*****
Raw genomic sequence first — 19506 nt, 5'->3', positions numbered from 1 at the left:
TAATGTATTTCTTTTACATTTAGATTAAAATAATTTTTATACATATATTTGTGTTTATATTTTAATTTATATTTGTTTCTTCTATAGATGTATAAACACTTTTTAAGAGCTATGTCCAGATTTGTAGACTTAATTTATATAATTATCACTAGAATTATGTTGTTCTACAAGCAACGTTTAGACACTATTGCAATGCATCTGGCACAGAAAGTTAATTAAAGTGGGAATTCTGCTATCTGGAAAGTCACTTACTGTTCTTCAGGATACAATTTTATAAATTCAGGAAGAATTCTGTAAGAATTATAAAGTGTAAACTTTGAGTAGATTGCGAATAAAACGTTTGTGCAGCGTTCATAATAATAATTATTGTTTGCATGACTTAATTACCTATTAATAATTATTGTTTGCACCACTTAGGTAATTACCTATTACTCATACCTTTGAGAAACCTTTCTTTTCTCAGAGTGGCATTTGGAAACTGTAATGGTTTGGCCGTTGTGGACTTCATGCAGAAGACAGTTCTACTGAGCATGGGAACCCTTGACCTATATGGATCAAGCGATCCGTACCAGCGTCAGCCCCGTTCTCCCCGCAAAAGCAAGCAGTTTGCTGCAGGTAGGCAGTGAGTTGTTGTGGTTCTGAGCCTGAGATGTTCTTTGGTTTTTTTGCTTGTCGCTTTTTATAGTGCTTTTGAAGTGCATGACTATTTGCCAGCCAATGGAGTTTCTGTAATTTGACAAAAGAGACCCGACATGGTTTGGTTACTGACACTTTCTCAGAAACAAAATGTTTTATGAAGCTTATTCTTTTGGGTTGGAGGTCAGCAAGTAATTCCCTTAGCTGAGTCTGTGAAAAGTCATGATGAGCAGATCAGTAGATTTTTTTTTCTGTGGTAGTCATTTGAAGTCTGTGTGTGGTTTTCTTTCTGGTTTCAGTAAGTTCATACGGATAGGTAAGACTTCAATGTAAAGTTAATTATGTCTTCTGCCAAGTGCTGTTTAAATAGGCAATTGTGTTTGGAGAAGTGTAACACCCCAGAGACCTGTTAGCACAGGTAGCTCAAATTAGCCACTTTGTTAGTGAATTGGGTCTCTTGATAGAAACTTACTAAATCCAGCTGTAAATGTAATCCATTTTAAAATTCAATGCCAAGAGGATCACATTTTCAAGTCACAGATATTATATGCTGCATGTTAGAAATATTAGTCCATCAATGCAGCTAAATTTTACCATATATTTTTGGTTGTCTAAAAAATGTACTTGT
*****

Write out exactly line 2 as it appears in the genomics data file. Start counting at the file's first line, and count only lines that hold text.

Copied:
TAATGTATTTCTTTTACATTTAGATTAAAATAATTTTTATACATATATTTGTGTTTATATTTTAATTTATATTTGTTTCTTCTATAGATGTATAAACACTTTTTAAGAGCTATGTCCAGATTTGTAGACTTAATTTATATAATTATCACTAGAATTATGTTGTTCTACAAGCAACGTTTAGACACTATTGCAATGCATCTGGCACAGAAAGTTAATTAAAGTGGGAATTCTGCTATCTGGAAAGTCACTTACTGTTCTTCAGGATACAATTTTATAAATTCAGGAAGAATTCTGTAAGAATTATAAAGTGTAAACTTTGAGTAGATTGCGAATAAAACGTTTGTGCAGCGTTCATAATAATAATTATTGTTTGCATGACTTAATTACCTATTAATAATTATTGTTTGCACCACTTAGGTAATTACCTATTACTCATACCTTTGAGAAACCTTTCTTTTCTCAGAGTGGCATTTGGAAACTGTAATGGTTTGGCCGTTGTGGACTTCATGCAGAAGACAGTTCTACTGAGCATGGGAACCCTTGACCTATATGGATCAAGCGATCCGTACCAGCGTCAGCCCCGTTCTCCCCGCAAAAGCAAGCAGTTTGCTGCAGGTAGGCAGTGAGTTGTTGTGGTTCTGAGCCTGAGATGTTCTTTGGTTTTTTTGCTTGTCGCTTTTTATAGTGCTTTTGAAGTGCATGACTATTTGCCAGCCAATGGAGTTTCTGTAATTTGACAAAAGAGACCCGACATGGTTTGGTTACTGACACTTTCTCAGAAACAAAATGTTTTATGAAGCTTATTCTTTTGGGTTGGAGGTCAGCAAGTAATTCCCTTAGCTGAGTCTGTGAAAAGTCATGATGAGCAGATCAGTAGATTTTTTTTTCTGTGGTAGTCATTTGAAGTCTGTGTGTGGTTTTCTTTCTGGTTTCAGTAAGTTCATACGGATAGGTAAGACTTCAATGTAAAGTTAATTATGTCTTCTGCCAAGTGCTGTTTAAATAGGCAATTGTGTTTGGAGAAGTGTAACACCCCAGAGACCTGTTAGCACAGGTAGCTCAAATTAGCCACTTTGTTAGTGAATTGGGTCTCTTGATAGAAACTTACTAAATCCAGCTGTAAATGTAATCCATTTTAAAATTCAATGCCAAGAGGATCACATTTTCAAGTCACAGATATTATATGCTGCATGTTAGAAATATTAGTCCATCAATGCAGCTAAATTTTACCATATATTTTTGGTTGTCTAAAAAATGTACTTGT